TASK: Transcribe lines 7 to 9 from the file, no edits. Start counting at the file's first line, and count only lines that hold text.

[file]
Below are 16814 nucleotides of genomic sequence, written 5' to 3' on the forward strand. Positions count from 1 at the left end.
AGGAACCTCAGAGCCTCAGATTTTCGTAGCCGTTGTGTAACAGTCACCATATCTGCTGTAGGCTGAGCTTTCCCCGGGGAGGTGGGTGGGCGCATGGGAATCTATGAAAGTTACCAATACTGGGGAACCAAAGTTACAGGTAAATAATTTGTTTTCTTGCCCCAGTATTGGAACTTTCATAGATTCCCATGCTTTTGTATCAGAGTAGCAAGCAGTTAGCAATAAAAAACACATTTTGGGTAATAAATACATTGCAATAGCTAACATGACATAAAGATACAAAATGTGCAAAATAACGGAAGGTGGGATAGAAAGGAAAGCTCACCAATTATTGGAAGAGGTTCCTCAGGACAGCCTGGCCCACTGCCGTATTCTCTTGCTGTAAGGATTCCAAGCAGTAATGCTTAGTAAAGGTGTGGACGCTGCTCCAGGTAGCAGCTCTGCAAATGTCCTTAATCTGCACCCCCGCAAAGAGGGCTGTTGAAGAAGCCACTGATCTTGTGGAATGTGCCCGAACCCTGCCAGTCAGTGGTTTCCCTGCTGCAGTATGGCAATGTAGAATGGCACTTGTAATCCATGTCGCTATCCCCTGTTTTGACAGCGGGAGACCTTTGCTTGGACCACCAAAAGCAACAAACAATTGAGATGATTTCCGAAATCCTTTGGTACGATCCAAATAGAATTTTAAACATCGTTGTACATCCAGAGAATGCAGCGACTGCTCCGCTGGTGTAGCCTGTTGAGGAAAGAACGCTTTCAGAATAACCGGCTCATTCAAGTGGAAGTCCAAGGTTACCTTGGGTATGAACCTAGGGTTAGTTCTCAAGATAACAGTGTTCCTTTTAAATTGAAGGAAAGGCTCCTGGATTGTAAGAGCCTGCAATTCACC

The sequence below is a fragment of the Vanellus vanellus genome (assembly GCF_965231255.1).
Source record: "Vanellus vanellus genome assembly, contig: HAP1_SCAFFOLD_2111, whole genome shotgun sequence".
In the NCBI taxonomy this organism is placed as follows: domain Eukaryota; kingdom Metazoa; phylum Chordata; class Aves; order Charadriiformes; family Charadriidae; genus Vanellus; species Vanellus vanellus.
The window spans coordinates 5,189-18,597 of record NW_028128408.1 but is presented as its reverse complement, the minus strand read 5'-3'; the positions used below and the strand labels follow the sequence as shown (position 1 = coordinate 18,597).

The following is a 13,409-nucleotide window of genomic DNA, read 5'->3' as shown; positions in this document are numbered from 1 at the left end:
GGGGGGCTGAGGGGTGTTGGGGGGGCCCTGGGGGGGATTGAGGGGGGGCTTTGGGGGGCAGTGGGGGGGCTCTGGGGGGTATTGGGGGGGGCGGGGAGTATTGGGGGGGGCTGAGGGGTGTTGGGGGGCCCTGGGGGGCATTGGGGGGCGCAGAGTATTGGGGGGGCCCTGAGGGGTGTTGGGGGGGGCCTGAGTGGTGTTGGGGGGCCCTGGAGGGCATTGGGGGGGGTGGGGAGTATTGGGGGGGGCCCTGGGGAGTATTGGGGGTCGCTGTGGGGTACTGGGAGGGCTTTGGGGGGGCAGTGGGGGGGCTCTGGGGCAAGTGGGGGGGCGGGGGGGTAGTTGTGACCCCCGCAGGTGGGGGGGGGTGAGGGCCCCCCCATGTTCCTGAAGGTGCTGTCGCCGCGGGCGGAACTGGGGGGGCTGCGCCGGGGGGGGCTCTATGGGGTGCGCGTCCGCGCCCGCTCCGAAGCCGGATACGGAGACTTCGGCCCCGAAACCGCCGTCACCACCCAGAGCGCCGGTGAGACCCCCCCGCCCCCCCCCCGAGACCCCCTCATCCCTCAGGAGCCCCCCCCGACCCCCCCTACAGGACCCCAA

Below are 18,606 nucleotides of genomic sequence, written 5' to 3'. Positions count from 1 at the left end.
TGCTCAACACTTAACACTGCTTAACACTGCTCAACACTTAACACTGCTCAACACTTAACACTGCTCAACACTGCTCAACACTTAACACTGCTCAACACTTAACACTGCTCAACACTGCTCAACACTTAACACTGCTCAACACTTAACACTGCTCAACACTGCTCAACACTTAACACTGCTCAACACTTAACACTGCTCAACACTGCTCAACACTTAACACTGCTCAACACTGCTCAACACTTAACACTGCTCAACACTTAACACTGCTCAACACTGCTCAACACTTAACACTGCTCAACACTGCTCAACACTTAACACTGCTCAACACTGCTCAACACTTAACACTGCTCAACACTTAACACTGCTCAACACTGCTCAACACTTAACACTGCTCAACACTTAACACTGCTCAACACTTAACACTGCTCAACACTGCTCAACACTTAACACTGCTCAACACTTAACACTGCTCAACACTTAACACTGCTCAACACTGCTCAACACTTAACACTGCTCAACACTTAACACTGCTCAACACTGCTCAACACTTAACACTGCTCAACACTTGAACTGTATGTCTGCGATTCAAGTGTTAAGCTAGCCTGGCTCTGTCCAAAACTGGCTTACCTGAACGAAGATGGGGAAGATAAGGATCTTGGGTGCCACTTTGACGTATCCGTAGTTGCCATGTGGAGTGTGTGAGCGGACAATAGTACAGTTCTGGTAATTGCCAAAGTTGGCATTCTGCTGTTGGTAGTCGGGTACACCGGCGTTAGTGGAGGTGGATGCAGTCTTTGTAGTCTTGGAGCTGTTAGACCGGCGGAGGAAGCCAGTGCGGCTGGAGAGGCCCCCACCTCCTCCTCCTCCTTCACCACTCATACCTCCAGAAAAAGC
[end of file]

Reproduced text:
The following is a 13,409-nucleotide window of genomic DNA, read 5'->3' as shown; positions in this document are numbered from 1 at the left end:
GGGGGGCTGAGGGGTGTTGGGGGGGCCCTGGGGGGGATTGAGGGGGGGCTTTGGGGGGCAGTGGGGGGGCTCTGGGGGGTATTGGGGGGGGCGGGGAGTATTGGGGGGGGCTGAGGGGTGTTGGGGGGCCCTGGGGGGCATTGGGGGGCGCAGAGTATTGGGGGGGCCCTGAGGGGTGTTGGGGGGGGCCTGAGTGGTGTTGGGGGGCCCTGGAGGGCATTGGGGGGGGTGGGGAGTATTGGGGGGGGCCCTGGGGAGTATTGGGGGTCGCTGTGGGGTACTGGGAGGGCTTTGGGGGGGCAGTGGGGGGGCTCTGGGGCAAGTGGGGGGGCGGGGGGGTAGTTGTGACCCCCGCAGGTGGGGGGGGGTGAGGGCCCCCCCATGTTCCTGAAGGTGCTGTCGCCGCGGGCGGAACTGGGGGGGCTGCGCCGGGGGGGGCTCTATGGGGTGCGCGTCCGCGCCCGCTCCGAAGCCGGATACGGAGACTTCGGCCCCGAAACCGCCGTCACCACCCAGAGCGCCGGTGAGACCCCCCCGCCCCCCCCCCGAGACCCCCTCATCCCTCAGGAGCCCCCCCCGACCCCCCCTACAGGACCCCAA

Below are 18,606 nucleotides of genomic sequence, written 5' to 3'. Positions count from 1 at the left end.